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Tax Form 2012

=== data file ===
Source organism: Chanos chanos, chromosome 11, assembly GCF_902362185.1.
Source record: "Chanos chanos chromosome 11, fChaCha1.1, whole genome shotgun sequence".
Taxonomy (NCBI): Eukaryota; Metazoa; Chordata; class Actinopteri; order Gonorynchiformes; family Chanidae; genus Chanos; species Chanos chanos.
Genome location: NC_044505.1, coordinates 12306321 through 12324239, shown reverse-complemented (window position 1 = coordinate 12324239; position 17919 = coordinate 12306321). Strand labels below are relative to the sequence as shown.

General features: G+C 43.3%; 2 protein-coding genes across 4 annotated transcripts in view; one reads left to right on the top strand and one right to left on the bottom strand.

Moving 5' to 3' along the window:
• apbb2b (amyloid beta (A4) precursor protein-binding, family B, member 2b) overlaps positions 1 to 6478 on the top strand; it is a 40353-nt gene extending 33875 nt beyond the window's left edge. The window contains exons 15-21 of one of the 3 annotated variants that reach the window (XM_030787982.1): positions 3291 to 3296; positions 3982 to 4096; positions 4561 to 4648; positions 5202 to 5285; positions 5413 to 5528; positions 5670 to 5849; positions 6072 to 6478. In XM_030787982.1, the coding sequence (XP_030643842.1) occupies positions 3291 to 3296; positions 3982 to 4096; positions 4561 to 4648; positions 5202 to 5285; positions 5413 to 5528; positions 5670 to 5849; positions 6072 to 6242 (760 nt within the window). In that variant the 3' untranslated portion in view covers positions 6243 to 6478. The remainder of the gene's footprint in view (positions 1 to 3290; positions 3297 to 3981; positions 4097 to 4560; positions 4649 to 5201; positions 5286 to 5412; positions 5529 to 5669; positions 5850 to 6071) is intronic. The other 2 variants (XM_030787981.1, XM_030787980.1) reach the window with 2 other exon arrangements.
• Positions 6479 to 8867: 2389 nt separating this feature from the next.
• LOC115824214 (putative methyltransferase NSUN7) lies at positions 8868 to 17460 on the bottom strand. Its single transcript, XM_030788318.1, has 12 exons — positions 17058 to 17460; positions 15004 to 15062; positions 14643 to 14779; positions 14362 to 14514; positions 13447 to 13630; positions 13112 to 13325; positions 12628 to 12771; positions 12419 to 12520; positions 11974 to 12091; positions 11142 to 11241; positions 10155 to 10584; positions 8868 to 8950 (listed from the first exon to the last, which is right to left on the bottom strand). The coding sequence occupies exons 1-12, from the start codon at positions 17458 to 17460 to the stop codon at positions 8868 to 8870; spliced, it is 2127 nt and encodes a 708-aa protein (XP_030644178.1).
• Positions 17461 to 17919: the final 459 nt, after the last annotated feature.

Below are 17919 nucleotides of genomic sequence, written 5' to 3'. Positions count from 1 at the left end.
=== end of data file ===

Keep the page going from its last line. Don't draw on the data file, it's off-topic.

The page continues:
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Tax Form 2012